Medical alert: Texas-based Hospitality Health ER has acquired about 1.9 acres at the former Fort Crockett military housing complex with plans to build a 24/7 emergency room.
Crews in January are expected to begin work on the emergency room; it could be open by summer. Family owned Hospitality Health ER has facilities in Longview and Tyler. The existing Hospitality Health ERs are about 9,100 square feet, but the one on the island might be a little larger, Jill Shipp, vice president of business development, said.
Hospitality Health ER acquired the land under the venture Galveston Realty LLC.
V.J. Tramonte of Joe Tramonte Realty represented Galveston Realty LLC. Mike Wallace from Longevity Real Estate Partners represented the sellers — Juan-Hijo Investments and Jeff Bowen.
More than a year ago, Juan-Hijo and Jeff Bowen had the entire 6.4 acres of Fort Crockett land for sale with the asking price of $10 million. But the Hospitality Health ER transactions signal a willingness to sell the property in parcels.
For decades, the deteriorated conditions of Fort Crockett properties had angered neighbors. Until last year, it was at the center of a legal battle that didn’t end well for preservationists hoping the buildings could be revitalized.
Last year, the land owners, who won a hard-fought court battle for permission to demolish old U.S. Coast Guard housing, were, in an ironic twist, ordered by a municipal court to finish tearing down the Fort Crockett structures, which had been part of the seawall landscape since the 1930s. The owners complied.
Coast Guard housing on the site was one of the few remnants of a massive military installation dating back to when coastal gun emplacements were important to national security. The installation at one time encompassed 125 acres between 45th and 49th streets that the federal government bought in 1897.
Making the rounds: On the subject of medical development, look next week for news about the status of the Memorial Hermann Health System’s 48,000-square-foot Convenient Care Center planned for land along the south boundary of Pinnacle Park at Interstate 45 and Big League Dreams Parkway. Memorial Hermann hasn’t scheduled an official groundbreaking ceremony for the sizable League City development, but there appears to be some dirt moving at the site.
Memorial Hermann intends to build a free-standing, 24-hour emergency facility offering on-site imaging and lab services. The Convenient Care Center in League City will mark the ninth and largest for Memorial Hermann. Stay tuned.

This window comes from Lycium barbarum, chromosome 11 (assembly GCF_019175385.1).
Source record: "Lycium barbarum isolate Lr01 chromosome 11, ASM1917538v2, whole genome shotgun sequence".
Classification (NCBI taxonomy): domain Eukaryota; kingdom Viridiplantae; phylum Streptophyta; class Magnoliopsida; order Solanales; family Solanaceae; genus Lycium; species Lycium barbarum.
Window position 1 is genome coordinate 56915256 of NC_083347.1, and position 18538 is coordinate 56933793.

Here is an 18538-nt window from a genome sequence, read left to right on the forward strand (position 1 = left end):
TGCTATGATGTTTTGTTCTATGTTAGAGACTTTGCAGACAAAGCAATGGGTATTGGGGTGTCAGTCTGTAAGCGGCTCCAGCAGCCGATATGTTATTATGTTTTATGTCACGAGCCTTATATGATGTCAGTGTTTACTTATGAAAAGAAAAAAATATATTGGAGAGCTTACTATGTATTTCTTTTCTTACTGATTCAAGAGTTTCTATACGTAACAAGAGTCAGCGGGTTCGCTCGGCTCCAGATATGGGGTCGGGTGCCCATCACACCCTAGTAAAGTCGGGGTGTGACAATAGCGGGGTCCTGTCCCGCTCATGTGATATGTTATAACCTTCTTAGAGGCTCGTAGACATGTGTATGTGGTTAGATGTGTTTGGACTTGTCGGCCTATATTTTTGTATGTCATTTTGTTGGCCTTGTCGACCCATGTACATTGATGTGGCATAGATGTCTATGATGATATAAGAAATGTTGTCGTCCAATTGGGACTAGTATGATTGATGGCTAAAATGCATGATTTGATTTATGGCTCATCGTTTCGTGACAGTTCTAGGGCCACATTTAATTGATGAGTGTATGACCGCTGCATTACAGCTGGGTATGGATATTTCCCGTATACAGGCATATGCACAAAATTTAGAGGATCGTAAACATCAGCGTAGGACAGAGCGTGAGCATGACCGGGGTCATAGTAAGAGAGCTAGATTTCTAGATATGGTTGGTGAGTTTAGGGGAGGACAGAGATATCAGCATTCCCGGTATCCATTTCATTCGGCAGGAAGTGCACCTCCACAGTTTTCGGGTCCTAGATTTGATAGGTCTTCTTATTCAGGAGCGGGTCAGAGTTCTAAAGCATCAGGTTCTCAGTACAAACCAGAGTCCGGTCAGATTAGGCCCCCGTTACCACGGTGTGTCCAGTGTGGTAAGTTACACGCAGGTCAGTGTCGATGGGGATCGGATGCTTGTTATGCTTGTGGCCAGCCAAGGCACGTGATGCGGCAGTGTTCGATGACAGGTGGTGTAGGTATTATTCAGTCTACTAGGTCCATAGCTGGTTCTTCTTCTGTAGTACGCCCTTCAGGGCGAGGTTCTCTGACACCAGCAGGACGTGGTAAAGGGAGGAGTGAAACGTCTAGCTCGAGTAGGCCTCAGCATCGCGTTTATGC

Game changer: After a six-week hiatus, Board Game Island in Galveston’s downtown has returned with new owners and a new business plan. Lana Hughes and business partner Debra Bergland have reopened the 213 23rd St. venue where patrons play board games and can order food and beverages. The thing about board games is they take a few hours to play, making table turnover very slow. Restaurants need turnover to be profitable.
Hughes and Bergland have a game plan, however. Board Game Island now charges a $2.50 per person, per hour gaming fee, which will help generate revenues for the business. And judging by comments on social media, patrons have embraced the reopening and the new fees.
Hughes and Bergland also have added about 12 new board games — there are more than 500 at the venue — and have kept the menu but changed up the pizza, sandwiches and appetizers. And they’re planning to add a few fun items, such as A Touch of Evil shake and a Sorry Sandwich.
Grand plans: Look for a Dec. 10 grand opening From the HeART Gallery, 511 23rd St. in the island’s downtown. Scott and Samitha Edwards in October acquired the gallery formerly known as Tremont Gallery Galveston, from Joey Quiroga, who is focusing on his Strand Gallery, also downtown.
Quiroga will remain an active artist at From the HeART, but Scott and Samitha Edwards plan to fill up the 3,000-square-foot space with new artwork. Grand opening festivities are from 6 p.m. to 9 p.m. Dec. 10 and will be catered by the island’s Mediterranean Chef and will include music, games, prizes and, of course, art.
What’s that? Readers are wondering what’s soon to replace the Underground Surf Depot, 4116 Seawall Blvd. on the island. According to city permit documents, a nail shop will replace the surf and souvenir shop, which closed earlier this year. No word on the name of the shop yet. Stay tuned.
Next week: A Friendswood developer is planning a community for residents age 55 and older. Find out more next week in Biz Buzz.